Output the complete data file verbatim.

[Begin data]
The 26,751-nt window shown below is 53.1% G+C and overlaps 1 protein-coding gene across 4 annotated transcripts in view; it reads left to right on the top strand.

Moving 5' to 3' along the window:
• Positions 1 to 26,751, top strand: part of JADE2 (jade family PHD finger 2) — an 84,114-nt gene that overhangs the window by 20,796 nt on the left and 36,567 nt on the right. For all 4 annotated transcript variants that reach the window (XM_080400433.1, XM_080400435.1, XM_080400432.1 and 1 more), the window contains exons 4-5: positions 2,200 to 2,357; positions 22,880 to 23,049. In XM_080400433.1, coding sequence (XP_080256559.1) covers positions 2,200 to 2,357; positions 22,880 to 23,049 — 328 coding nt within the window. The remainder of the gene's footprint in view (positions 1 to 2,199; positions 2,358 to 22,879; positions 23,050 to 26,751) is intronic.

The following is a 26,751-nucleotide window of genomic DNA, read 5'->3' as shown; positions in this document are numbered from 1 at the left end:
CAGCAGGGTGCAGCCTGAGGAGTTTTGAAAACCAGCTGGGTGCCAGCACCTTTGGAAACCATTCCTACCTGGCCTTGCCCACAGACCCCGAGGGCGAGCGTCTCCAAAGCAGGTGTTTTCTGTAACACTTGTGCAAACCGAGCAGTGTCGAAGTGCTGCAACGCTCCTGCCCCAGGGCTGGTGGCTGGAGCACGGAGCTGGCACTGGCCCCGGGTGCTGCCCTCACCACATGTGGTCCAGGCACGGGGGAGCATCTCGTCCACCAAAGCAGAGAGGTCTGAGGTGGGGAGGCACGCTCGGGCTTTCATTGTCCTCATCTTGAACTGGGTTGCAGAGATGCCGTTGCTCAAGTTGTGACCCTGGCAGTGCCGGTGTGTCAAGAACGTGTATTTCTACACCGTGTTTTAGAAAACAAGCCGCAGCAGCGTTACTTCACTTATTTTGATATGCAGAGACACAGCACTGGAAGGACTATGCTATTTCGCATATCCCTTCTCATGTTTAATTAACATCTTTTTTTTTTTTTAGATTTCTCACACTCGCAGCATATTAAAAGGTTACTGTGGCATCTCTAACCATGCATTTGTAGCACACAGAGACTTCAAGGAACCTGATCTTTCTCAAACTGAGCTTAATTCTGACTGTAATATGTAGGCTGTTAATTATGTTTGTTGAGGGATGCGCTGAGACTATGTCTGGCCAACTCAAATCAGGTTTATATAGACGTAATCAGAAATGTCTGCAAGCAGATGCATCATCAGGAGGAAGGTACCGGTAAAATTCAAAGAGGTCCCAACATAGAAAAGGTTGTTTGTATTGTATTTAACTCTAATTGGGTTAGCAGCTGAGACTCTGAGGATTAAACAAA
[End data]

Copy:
The 26,751-nt window shown below is 53.1% G+C and overlaps 1 protein-coding gene across 4 annotated transcripts in view; it reads left to right on the top strand.

Moving 5' to 3' along the window:
• Positions 1 to 26,751, top strand: part of JADE2 (jade family PHD finger 2) — an 84,114-nt gene that overhangs the window by 20,796 nt on the left and 36,567 nt on the right. For all 4 annotated transcript variants that reach the window (XM_080400433.1, XM_080400435.1, XM_080400432.1 and 1 more), the window contains exons 4-5: positions 2,200 to 2,357; positions 22,880 to 23,049. In XM_080400433.1, coding sequence (XP_080256559.1) covers positions 2,200 to 2,357; positions 22,880 to 23,049 — 328 coding nt within the window. The remainder of the gene's footprint in view (positions 1 to 2,199; positions 2,358 to 22,879; positions 23,050 to 26,751) is intronic.

The following is a 26,751-nucleotide window of genomic DNA, read 5'->3' as shown; positions in this document are numbered from 1 at the left end:
CAGCAGGGTGCAGCCTGAGGAGTTTTGAAAACCAGCTGGGTGCCAGCACCTTTGGAAACCATTCCTACCTGGCCTTGCCCACAGACCCCGAGGGCGAGCGTCTCCAAAGCAGGTGTTTTCTGTAACACTTGTGCAAACCGAGCAGTGTCGAAGTGCTGCAACGCTCCTGCCCCAGGGCTGGTGGCTGGAGCACGGAGCTGGCACTGGCCCCGGGTGCTGCCCTCACCACATGTGGTCCAGGCACGGGGGAGCATCTCGTCCACCAAAGCAGAGAGGTCTGAGGTGGGGAGGCACGCTCGGGCTTTCATTGTCCTCATCTTGAACTGGGTTGCAGAGATGCCGTTGCTCAAGTTGTGACCCTGGCAGTGCCGGTGTGTCAAGAACGTGTATTTCTACACCGTGTTTTAGAAAACAAGCCGCAGCAGCGTTACTTCACTTATTTTGATATGCAGAGACACAGCACTGGAAGGACTATGCTATTTCGCATATCCCTTCTCATGTTTAATTAACATCTTTTTTTTTTTTTAGATTTCTCACACTCGCAGCATATTAAAAGGTTACTGTGGCATCTCTAACCATGCATTTGTAGCACACAGAGACTTCAAGGAACCTGATCTTTCTCAAACTGAGCTTAATTCTGACTGTAATATGTAGGCTGTTAATTATGTTTGTTGAGGGATGCGCTGAGACTATGTCTGGCCAACTCAAATCAGGTTTATATAGACGTAATCAGAAATGTCTGCAAGCAGATGCATCATCAGGAGGAAGGTACCGGTAAAATTCAAAGAGGTCCCAACATAGAAAAGGTTGTTTGTATTGTATTTAACTCTAATTGGGTTAGCAGCTGAGACTCTGAGGATTAAACAAA